Saxon bread

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  • 780g bread flour (plus a little extra for coating)
  • 10g salt
  • 26g honey
  • 250g sourdough starter
  • Warm water


Put the flour and salt, into a large bowl and mix together.

Add the honey and starter and slowly add enough water to mix together to form a dough. It needs to be workable, so as not to stick to your hands too much, but too dry and it will fall apart. You can add more or less water depending on how your dough feels. I find it varies slightly every time.

Tip out onto a work surface and knead for around 5-10 minutes.

Roll your dough into a ball, and dust with a little flour. Put it into a bowl and cover loosely with a damp cloth, to stop it drying out. Leave to prove for at least several hours, but overnight is ideal.

Sourdough takes longer to develop than bread made with shop bought yeast, but benefits from the extra time, as it develops a better flavour. The loaf should increase in size.

Tip your dough back out onto your work surface and carefully deflate it by poking it with your fingers.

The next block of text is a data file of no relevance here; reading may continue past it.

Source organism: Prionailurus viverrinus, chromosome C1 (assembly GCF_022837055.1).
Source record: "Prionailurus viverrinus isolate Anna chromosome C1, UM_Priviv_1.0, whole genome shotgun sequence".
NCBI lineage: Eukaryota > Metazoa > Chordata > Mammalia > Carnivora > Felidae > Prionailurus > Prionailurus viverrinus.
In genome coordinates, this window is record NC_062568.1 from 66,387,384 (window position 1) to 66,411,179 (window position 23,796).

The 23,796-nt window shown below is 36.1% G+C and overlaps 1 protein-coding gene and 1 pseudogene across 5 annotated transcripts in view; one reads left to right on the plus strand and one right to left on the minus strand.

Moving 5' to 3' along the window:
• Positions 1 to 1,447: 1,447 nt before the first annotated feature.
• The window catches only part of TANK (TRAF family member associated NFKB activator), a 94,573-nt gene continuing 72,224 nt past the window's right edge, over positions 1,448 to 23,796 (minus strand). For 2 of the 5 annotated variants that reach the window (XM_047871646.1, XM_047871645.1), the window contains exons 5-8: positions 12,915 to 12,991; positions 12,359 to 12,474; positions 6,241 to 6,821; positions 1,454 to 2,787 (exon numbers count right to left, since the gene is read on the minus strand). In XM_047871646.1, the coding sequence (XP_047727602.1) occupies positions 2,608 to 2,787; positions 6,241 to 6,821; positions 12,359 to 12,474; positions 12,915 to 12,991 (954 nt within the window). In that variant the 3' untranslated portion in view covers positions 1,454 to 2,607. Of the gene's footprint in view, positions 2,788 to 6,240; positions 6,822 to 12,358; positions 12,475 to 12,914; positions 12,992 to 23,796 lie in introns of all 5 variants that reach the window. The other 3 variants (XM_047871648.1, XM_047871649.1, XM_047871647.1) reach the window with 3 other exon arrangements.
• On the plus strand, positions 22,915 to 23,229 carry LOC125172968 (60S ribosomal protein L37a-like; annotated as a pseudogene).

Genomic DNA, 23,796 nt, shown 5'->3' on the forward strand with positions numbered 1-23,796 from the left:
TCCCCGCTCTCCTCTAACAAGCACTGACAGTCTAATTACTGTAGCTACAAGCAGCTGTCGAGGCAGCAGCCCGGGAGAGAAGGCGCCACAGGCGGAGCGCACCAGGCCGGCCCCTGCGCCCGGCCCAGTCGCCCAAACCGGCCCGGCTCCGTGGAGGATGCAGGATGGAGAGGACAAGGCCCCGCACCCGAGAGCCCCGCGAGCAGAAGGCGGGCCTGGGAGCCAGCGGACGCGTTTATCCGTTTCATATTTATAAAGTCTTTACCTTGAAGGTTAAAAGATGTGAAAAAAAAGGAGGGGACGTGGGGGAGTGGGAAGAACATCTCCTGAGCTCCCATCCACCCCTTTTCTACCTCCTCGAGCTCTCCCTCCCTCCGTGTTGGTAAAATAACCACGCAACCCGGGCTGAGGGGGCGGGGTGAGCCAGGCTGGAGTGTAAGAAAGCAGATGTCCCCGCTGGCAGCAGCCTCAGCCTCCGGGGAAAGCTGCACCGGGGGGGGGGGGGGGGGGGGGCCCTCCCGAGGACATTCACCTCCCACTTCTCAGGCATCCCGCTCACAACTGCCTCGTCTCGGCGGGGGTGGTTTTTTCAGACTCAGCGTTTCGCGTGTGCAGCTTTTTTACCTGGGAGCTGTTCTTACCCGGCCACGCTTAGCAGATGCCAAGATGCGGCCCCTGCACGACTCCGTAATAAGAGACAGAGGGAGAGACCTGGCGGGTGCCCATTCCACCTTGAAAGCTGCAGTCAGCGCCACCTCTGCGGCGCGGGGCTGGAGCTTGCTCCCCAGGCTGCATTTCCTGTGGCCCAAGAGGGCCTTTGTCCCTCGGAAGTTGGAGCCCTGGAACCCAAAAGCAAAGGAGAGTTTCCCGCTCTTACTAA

Shape your dough into a loaf, and dust with a little flour. Place onto a lightly flour dusted oven tray and prove for another hour.

Heat your oven to its highest temperature.

Cook for 10 minutes before dropping the temperature to 200 degrees if the crust is looking pale, 180 degrees if the crust is noticeably browning, and 170 if it seems to be browning quickly. Cook for a further 40 mins.

Remove from the oven, the loaf should sound hollow when you tap it on the bottom.

This can also be cooked in the dying embers of a fire, just divide the dough into small rolls first, rather than a loaf.

Leave to cool fully before cutting.

Taken from my book ‘Eat like a Viking!’ Available now on Amazon 

Published by The Saxon forager

Wiltshire, UK based. I live with my wife & daughter, dog and chickens.

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